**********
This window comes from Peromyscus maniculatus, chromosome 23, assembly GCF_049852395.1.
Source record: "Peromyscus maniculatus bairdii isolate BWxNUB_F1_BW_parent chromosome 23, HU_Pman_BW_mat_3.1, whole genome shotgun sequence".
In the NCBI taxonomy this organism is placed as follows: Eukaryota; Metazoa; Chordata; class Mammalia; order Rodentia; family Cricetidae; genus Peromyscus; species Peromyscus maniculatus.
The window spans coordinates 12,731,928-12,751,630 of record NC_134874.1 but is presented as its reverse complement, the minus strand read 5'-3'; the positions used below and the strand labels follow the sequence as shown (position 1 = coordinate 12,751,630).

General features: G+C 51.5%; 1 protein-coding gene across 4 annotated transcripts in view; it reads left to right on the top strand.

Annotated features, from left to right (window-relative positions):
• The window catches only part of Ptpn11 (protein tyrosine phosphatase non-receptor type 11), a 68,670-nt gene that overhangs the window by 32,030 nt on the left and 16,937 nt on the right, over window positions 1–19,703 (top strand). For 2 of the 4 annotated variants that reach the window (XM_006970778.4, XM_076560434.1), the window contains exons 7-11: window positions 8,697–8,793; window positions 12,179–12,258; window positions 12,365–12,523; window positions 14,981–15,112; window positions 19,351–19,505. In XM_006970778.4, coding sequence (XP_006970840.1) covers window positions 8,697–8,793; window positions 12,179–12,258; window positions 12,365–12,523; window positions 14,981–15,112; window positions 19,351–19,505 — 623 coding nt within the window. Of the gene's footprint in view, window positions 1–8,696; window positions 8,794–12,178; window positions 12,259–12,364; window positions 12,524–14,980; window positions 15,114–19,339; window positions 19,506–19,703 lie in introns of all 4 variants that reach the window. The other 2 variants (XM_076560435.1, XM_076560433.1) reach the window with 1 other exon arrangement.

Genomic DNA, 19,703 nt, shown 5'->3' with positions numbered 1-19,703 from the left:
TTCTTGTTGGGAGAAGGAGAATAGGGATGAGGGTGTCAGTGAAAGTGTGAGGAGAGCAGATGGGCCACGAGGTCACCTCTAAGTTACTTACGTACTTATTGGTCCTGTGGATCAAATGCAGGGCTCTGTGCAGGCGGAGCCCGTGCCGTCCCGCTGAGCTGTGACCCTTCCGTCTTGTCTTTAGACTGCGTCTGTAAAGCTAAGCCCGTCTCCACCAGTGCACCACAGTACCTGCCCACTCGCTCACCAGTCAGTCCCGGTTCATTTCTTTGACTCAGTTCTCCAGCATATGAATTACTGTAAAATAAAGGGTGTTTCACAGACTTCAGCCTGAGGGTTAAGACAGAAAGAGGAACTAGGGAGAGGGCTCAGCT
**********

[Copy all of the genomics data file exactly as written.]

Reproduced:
This window comes from Peromyscus maniculatus, chromosome 23, assembly GCF_049852395.1.
Source record: "Peromyscus maniculatus bairdii isolate BWxNUB_F1_BW_parent chromosome 23, HU_Pman_BW_mat_3.1, whole genome shotgun sequence".
In the NCBI taxonomy this organism is placed as follows: Eukaryota; Metazoa; Chordata; class Mammalia; order Rodentia; family Cricetidae; genus Peromyscus; species Peromyscus maniculatus.
The window spans coordinates 12,731,928-12,751,630 of record NC_134874.1 but is presented as its reverse complement, the minus strand read 5'-3'; the positions used below and the strand labels follow the sequence as shown (position 1 = coordinate 12,751,630).

General features: G+C 51.5%; 1 protein-coding gene across 4 annotated transcripts in view; it reads left to right on the top strand.

Annotated features, from left to right (window-relative positions):
• The window catches only part of Ptpn11 (protein tyrosine phosphatase non-receptor type 11), a 68,670-nt gene that overhangs the window by 32,030 nt on the left and 16,937 nt on the right, over window positions 1–19,703 (top strand). For 2 of the 4 annotated variants that reach the window (XM_006970778.4, XM_076560434.1), the window contains exons 7-11: window positions 8,697–8,793; window positions 12,179–12,258; window positions 12,365–12,523; window positions 14,981–15,112; window positions 19,351–19,505. In XM_006970778.4, coding sequence (XP_006970840.1) covers window positions 8,697–8,793; window positions 12,179–12,258; window positions 12,365–12,523; window positions 14,981–15,112; window positions 19,351–19,505 — 623 coding nt within the window. Of the gene's footprint in view, window positions 1–8,696; window positions 8,794–12,178; window positions 12,259–12,364; window positions 12,524–14,980; window positions 15,114–19,339; window positions 19,506–19,703 lie in introns of all 4 variants that reach the window. The other 2 variants (XM_076560435.1, XM_076560433.1) reach the window with 1 other exon arrangement.

Genomic DNA, 19,703 nt, shown 5'->3' with positions numbered 1-19,703 from the left:
TTCTTGTTGGGAGAAGGAGAATAGGGATGAGGGTGTCAGTGAAAGTGTGAGGAGAGCAGATGGGCCACGAGGTCACCTCTAAGTTACTTACGTACTTATTGGTCCTGTGGATCAAATGCAGGGCTCTGTGCAGGCGGAGCCCGTGCCGTCCCGCTGAGCTGTGACCCTTCCGTCTTGTCTTTAGACTGCGTCTGTAAAGCTAAGCCCGTCTCCACCAGTGCACCACAGTACCTGCCCACTCGCTCACCAGTCAGTCCCGGTTCATTTCTTTGACTCAGTTCTCCAGCATATGAATTACTGTAAAATAAAGGGTGTTTCACAGACTTCAGCCTGAGGGTTAAGACAGAAAGAGGAACTAGGGAGAGGGCTCAGCT